2014 Watch
May 8, 2014
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There's something about being in an outpost like Portland, Oregon, that makes one almost immune to both fame and scandal. Maybe that's what explains why the Acela Corridor crowd has largely ignored the bizarre stories coming out of Oregon this week about Mitt Romney-endorsed Senate candidate Dr. Monica Wehby.

Where to begin? Let's start with the fact that a medical child-abuse case involving Dr. Wehby is set to begin on May 19 — the day before her primary. In the case, a woman is being accused of "harming her children with unnecessary medical procedures, several of which were performed by pediatric neurosurgeon and U.S. Senate candidate Monica Wehby." Putting aside questions of innocence or guilt, one can only suppose this is — at best — a major distraction.

Then there's the fact that Democrats are filing a complaint over a super PAC running ads attacking Wehby's GOP opponent. The problem? Wehby is reportedly romantically linked to a major funder of the group — raising questions about coordination.

Another large contributor to that same super PAC is a man named Loren Parks, who was recently profiled in a Mother Jones post titled, "Meet the Sex Hypnotherapist Helping the GOP Retake the Senate." (Need I say more?)

Now, it wouldn't be surprising for Wehby's GOP opponent to be pushing all these storylines. But it seems unlikely this is coming from him. It's probably more a combination of tough timing and Democrats trying to take out the candidate they fear most before November.

Regardless, I'm stunned that these stories haven't gained more national attention. This might all be much ado about nothing, but it's all still weird. Wehby is just lucky she doesn't live in New York. Matt K. Lewis

Watch this
7:27 a.m. ET

"The Swan" is arguably the most beautiful movement of Carnival of the Animals by Charles-Camille Saint-Saëns, usually performed with just piano and cello. On Monday's Late Show, justifiably legendary cellist Yo-Yo Ma played the tune with Stephen Colbert's house band, Jon Batiste and Stay Human. They didn't stick to the traditional arrangement, throwing in brushed drums, bass, guitar, and sax. With a lesser or more heavy-handed arrangement, that could have been a recipe for disaster. It wasn't. There's enough terrible news in the world — watch and enjoy some rare beauty below. Peter Weber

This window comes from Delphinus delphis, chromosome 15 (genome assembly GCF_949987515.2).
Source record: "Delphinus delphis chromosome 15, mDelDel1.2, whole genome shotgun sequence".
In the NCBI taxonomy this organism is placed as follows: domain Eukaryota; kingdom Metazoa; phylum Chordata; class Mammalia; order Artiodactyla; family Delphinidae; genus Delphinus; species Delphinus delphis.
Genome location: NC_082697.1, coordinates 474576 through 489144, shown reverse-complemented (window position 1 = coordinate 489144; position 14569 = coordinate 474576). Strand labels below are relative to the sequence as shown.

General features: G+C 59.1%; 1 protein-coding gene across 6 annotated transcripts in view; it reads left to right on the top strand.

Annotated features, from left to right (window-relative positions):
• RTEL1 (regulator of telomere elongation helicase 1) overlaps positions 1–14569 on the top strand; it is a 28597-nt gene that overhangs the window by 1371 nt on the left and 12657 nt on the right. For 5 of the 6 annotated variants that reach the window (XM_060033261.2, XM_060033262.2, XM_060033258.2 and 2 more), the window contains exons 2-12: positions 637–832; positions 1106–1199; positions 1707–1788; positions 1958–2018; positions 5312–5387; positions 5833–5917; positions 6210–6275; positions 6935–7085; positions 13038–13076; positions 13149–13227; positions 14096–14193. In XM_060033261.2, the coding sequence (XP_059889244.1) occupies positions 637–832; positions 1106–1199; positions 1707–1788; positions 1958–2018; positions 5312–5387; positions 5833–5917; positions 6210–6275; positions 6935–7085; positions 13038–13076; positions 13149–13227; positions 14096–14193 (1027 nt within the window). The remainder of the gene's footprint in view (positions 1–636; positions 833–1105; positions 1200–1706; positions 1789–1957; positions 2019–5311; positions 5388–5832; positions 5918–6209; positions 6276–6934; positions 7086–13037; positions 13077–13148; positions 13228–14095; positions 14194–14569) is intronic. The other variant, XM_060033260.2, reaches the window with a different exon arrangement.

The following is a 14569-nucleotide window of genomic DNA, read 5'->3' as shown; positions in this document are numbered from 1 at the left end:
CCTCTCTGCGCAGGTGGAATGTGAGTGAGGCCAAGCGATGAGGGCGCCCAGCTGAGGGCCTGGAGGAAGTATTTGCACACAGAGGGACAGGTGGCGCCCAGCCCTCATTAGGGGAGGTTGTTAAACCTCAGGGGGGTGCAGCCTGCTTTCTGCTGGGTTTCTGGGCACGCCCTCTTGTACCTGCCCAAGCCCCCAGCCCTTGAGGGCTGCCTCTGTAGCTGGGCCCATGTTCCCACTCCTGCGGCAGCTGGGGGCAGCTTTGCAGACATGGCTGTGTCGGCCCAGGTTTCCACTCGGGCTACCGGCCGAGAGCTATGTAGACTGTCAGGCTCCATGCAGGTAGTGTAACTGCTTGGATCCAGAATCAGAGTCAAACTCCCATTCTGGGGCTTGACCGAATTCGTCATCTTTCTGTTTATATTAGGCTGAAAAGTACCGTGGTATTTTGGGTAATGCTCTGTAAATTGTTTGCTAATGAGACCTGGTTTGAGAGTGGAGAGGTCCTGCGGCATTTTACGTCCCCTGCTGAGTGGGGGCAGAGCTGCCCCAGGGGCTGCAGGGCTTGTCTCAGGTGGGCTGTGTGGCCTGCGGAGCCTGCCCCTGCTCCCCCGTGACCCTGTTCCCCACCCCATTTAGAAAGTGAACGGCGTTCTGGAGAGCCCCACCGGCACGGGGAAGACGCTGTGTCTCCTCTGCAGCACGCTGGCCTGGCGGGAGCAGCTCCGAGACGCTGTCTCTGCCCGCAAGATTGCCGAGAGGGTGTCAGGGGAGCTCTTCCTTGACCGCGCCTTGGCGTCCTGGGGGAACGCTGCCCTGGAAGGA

Crisis in Syria
6:59 a.m. ET

On Monday, NATO ambassadors held an emergency meeting after Russian fighter jets in Syria flew at least two sorties into Turkish airspace over the weekend, once locking its weapons onto Turkish fighter jets. The NATO officials warned that Russia's "irresponsible behavior" could have serious consequences. Russia responded that the incursions were an accident and that "there is no need to look for conspiratorial reasons." U.S. and NATO officials dismiss that explanation and suggest Russia is trying to intimidate Turkey and its allies.

In Chile on Monday, U.S. Secretary of State John Kerry said the U.S. is "greatly concerned" about the Russian incursions "because it is precisely the kind of thing that, had Turkey responded under its rights, could have resulted in a shootdown." If Russia attacks Turkey, NATO is obligated to come to Ankara's defense.

Russian fighter jets join an increasingly crowded aerial battlefield over Syria, where Russian and Syrian jets are bombing one side of the country and the U.S.-led coalition — which includes Turkey as well as France, Australia, Canada, Jordan, and Saudi Arabia — is bombing Islamic State and other Islamist targets around the country. "What we're seeing now is a lot of different countries and coalitions operating in the skies over Syria," said Stephane Dujarric, a spokesman for U.N. Secretary-General Ban Ki-moon. "I think it creates a situation that is fraught with danger and very delicate, as we'd seen in the issue of the violation of the airspace with Turkey.... This should really refocus people's attention on finding a political solution." Peter Weber

6:15 a.m. ET

On Tuesday, the Royal Swedish Academy of Sciences awarded the 2015 Nobel Prize in Physics to two particle physicists, Takaaki Kajita in Japan and Arthur B. McDonald in Canada, for their discovery of neutrino oscillations and the resulting evidence that subatomic neutrino particles have mass. "The discovery has changed our understanding of the innermost workings of matter and can prove crucial to our view of the universe," the academy explained in a news release. Those findings "have yielded crucial insights into the all but hidden world of neutrinos. After photons, the particles of light, neutrinos are the most numerous in the entire cosmos."